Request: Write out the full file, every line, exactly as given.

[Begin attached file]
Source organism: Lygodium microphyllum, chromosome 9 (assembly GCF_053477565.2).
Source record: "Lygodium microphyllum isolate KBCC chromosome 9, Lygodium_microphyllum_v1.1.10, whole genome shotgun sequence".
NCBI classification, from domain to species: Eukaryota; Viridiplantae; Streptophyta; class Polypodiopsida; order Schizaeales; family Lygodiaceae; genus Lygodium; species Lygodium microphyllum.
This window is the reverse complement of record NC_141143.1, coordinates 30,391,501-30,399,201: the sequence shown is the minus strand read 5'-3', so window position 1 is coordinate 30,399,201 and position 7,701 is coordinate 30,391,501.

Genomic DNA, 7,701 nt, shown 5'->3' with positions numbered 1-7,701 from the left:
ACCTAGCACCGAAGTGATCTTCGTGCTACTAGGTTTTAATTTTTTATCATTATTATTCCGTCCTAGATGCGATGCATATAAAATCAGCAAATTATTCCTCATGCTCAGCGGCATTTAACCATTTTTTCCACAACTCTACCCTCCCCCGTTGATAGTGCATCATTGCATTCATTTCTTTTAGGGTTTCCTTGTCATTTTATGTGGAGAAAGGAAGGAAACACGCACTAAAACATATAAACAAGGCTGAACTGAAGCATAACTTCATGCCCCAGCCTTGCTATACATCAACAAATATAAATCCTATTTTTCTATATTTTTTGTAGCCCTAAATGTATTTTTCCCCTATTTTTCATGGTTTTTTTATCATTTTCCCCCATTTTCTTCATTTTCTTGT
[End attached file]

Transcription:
Source organism: Lygodium microphyllum, chromosome 9 (assembly GCF_053477565.2).
Source record: "Lygodium microphyllum isolate KBCC chromosome 9, Lygodium_microphyllum_v1.1.10, whole genome shotgun sequence".
NCBI classification, from domain to species: Eukaryota; Viridiplantae; Streptophyta; class Polypodiopsida; order Schizaeales; family Lygodiaceae; genus Lygodium; species Lygodium microphyllum.
This window is the reverse complement of record NC_141143.1, coordinates 30,391,501-30,399,201: the sequence shown is the minus strand read 5'-3', so window position 1 is coordinate 30,399,201 and position 7,701 is coordinate 30,391,501.

Genomic DNA, 7,701 nt, shown 5'->3' with positions numbered 1-7,701 from the left:
ACCTAGCACCGAAGTGATCTTCGTGCTACTAGGTTTTAATTTTTTATCATTATTATTCCGTCCTAGATGCGATGCATATAAAATCAGCAAATTATTCCTCATGCTCAGCGGCATTTAACCATTTTTTCCACAACTCTACCCTCCCCCGTTGATAGTGCATCATTGCATTCATTTCTTTTAGGGTTTCCTTGTCATTTTATGTGGAGAAAGGAAGGAAACACGCACTAAAACATATAAACAAGGCTGAACTGAAGCATAACTTCATGCCCCAGCCTTGCTATACATCAACAAATATAAATCCTATTTTTCTATATTTTTTGTAGCCCTAAATGTATTTTTCCCCTATTTTTCATGGTTTTTTTATCATTTTCCCCCATTTTCTTCATTTTCTTGT